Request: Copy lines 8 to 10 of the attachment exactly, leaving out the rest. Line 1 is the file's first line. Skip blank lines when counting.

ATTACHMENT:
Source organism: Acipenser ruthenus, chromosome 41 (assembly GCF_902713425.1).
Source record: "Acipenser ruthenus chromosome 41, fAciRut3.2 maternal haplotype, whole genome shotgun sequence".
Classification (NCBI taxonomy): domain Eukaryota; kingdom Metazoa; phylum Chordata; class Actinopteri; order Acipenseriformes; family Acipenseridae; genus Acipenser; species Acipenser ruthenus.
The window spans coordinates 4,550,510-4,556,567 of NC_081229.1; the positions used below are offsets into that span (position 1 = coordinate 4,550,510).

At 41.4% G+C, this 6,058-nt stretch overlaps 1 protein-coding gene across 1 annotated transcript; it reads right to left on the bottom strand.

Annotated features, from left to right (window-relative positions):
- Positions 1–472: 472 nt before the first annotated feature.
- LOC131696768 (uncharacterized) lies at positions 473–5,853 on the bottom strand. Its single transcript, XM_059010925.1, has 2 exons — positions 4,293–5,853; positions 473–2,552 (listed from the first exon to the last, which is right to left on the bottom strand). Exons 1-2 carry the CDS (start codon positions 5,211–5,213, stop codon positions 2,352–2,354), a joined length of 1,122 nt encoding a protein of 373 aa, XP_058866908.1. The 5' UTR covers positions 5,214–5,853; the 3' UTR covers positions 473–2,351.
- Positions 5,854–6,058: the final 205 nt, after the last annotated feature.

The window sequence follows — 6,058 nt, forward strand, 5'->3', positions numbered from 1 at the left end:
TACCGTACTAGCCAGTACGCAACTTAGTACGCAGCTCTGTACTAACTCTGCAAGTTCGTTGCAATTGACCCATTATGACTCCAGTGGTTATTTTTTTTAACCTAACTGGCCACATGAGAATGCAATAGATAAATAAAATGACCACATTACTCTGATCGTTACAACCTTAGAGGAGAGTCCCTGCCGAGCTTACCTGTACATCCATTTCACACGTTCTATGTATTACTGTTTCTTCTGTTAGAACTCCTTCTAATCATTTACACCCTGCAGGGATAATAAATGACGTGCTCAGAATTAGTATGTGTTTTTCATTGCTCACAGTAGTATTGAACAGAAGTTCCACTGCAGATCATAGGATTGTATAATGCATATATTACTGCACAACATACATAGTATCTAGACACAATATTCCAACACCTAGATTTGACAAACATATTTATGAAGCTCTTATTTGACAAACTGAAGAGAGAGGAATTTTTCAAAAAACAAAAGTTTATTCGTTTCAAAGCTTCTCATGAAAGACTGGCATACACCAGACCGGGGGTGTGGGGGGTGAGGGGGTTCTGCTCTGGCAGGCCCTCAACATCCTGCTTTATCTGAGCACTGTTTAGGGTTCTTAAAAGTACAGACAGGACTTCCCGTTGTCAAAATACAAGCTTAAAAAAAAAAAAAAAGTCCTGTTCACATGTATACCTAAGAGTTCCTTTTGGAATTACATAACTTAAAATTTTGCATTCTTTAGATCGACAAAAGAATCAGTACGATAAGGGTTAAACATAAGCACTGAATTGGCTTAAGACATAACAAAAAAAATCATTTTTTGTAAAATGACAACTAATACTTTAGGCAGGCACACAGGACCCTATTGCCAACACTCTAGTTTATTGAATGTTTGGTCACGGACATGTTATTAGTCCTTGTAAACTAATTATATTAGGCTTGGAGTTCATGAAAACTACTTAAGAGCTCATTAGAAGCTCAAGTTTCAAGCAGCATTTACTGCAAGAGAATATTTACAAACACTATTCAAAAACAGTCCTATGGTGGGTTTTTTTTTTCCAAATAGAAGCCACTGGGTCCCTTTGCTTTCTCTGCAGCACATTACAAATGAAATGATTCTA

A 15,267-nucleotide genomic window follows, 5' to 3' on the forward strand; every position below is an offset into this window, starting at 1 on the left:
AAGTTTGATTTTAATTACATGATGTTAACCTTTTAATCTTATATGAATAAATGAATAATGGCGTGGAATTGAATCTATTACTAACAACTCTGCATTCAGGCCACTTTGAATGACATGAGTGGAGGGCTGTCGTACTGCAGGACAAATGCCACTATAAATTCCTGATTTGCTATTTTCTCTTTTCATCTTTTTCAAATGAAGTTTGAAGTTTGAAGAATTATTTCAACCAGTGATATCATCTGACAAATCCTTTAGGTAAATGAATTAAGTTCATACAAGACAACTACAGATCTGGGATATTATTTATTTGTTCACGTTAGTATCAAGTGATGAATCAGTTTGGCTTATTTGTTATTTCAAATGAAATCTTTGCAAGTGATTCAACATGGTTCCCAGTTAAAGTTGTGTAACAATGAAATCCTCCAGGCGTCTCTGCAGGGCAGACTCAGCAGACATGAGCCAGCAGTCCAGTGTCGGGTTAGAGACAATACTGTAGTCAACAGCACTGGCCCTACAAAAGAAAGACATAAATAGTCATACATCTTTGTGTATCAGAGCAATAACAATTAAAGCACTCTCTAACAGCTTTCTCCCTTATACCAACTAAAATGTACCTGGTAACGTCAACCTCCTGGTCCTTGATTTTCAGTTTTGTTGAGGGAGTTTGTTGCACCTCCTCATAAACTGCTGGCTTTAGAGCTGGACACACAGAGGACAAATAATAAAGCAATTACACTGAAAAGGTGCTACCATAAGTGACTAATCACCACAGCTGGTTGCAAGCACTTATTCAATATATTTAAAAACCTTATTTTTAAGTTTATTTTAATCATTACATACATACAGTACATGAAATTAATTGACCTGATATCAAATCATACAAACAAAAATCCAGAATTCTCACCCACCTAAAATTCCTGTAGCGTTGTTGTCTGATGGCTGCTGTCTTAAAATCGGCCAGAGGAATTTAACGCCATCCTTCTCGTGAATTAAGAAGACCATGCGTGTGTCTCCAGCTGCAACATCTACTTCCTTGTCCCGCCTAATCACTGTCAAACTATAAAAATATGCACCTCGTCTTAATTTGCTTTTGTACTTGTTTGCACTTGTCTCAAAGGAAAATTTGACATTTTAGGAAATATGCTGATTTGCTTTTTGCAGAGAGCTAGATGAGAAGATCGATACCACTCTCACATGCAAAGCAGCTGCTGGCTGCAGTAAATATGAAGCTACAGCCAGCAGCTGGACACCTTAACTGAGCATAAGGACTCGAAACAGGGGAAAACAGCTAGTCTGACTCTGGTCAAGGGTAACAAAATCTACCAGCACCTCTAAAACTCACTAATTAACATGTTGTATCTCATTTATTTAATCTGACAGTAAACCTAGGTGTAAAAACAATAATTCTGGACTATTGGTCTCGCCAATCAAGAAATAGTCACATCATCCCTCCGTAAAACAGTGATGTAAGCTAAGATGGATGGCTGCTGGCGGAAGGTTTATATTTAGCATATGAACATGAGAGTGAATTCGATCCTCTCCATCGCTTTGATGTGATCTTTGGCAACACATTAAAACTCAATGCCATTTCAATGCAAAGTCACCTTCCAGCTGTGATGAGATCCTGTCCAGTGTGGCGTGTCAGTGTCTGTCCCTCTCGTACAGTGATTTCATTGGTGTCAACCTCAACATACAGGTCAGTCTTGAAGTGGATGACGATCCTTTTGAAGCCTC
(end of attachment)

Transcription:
- LOC131696768 (uncharacterized) lies at positions 473–5,853 on the bottom strand. Its single transcript, XM_059010925.1, has 2 exons — positions 4,293–5,853; positions 473–2,552 (listed from the first exon to the last, which is right to left on the bottom strand). Exons 1-2 carry the CDS (start codon positions 5,211–5,213, stop codon positions 2,352–2,354), a joined length of 1,122 nt encoding a protein of 373 aa, XP_058866908.1. The 5' UTR covers positions 5,214–5,853; the 3' UTR covers positions 473–2,351.
- Positions 5,854–6,058: the final 205 nt, after the last annotated feature.

The window sequence follows — 6,058 nt, forward strand, 5'->3', positions numbered from 1 at the left end: